Glasgow’s Games

I had been intending summarising Old Curmudgeon’s thoughts, but over at Bella Caledonia I see that Mike Smith’s done it for me.  And as always the contributions below the line add much.  Go read Mike’s splendid review:

Glasgow’s Games.

One of the comments mentioned the role of the BBC, and that remains my one gripe of the event.  Just where were BBC Scotland in all of this?  As someone mentioned elsewhere no other country would invite a foreign competing country to accept the role as host broadcaster.  For an event funded fully in and by Scotland to have an anglo-centric broadcast media coverage has not been helpful.  I’ve no doubt it’s been a tactical decision made with both eyes firmly on the current political debate.  And I’ve no doubt that it’s raised more hackles, despite the obvious professionalism and expertise of presenters and summarisers.

As just one instance let’s take Usain Bolt.  No, not all the stooshie about what he did or didn’t say, for that was just The Times trying to mix it.  He received a Hampden welcome of some note, but his partying, before the relay final, was something else.  500 Miles sang the crowd, and Bolt responded, with all the athletes around him wondering whether to remain ‘in the zone’ in these vital minutes before the race began, or to join in.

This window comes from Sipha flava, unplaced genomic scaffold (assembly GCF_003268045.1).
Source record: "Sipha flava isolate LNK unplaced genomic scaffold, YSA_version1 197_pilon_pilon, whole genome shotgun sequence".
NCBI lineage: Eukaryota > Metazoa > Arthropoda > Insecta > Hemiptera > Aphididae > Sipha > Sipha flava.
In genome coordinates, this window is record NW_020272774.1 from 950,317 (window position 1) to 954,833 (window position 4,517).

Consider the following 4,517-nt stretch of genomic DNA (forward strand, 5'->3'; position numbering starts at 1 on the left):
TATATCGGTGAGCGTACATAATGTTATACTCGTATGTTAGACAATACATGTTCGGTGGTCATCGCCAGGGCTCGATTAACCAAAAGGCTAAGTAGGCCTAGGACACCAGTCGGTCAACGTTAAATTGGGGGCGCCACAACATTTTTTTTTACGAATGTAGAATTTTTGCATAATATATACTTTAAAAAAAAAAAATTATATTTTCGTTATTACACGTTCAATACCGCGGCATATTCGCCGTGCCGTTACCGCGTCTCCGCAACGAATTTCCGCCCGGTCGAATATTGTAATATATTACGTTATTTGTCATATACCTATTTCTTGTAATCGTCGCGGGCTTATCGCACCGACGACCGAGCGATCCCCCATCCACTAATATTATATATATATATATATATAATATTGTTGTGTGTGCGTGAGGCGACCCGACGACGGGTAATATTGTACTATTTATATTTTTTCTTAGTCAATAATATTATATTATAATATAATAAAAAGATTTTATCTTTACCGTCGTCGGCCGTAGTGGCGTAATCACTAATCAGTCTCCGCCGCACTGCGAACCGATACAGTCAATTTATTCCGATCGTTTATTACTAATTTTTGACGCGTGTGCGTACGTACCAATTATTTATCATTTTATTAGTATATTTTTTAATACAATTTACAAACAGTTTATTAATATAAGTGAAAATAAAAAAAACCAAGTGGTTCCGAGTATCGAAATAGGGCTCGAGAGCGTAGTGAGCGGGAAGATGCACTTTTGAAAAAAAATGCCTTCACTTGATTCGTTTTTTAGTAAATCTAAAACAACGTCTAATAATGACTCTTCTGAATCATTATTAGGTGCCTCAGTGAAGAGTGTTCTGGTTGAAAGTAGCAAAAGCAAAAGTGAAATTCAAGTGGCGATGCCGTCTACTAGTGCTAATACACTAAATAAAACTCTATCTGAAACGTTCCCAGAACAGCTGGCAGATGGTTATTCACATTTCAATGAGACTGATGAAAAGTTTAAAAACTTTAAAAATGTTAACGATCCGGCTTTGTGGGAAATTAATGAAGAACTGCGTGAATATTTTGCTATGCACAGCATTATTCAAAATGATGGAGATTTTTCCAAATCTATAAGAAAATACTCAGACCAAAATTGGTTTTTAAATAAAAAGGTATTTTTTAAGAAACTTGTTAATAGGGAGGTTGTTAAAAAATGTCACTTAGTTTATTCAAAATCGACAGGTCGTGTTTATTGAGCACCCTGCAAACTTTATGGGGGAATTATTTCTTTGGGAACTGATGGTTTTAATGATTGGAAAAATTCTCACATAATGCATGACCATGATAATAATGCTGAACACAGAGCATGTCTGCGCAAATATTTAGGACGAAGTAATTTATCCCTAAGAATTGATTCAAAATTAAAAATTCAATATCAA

Then there was the lap of honour; a showman playing to and playing with his audience.  But the television coverage, well – it started out fine, but as soon as UB draped that saltire round his neck, off the screen he went.  You could almost hear the director’s cut, and away we went to see how the English team were doing.  We now know that Bolt and his colleagues stayed with it for some time, but as a television viewer we thought it was all over.  Just one, of far too many.

I heard on the radio this morning, the defence getting in first – but there was Hazel Irvine and Andrew Cottar, they said – anticipating the inevitable question – and brilliant those two were, in fact cottar as to be the best in the commentary box since Bill McLaren, bringing any event to life, but the point was missed completely, siege mentality it seemed.

So we’ll remember the Games, the athletes, the performances.  And we’ll congratulate Glasgow and her people.  Wasn’t it great to see the city, in the sun and in the rain, from the sky and on the ground. The Urchins will remember a terrific afternoon in the midst of all, at Glasgow Green.  I couldn’t go, for Glasgow City Council had decreed that the Yes badge on my lapel meant I would fail the security screening.  I remember too issues over flags, and smoke trails, and cyclists helmets, but we’ll let them go.  The BBC though, now that’s another thing altogether.  And I’m not even going to mention the ceremonies, for again I suspect the viewing experience was as nothing in comparison to the audience in the stadium.


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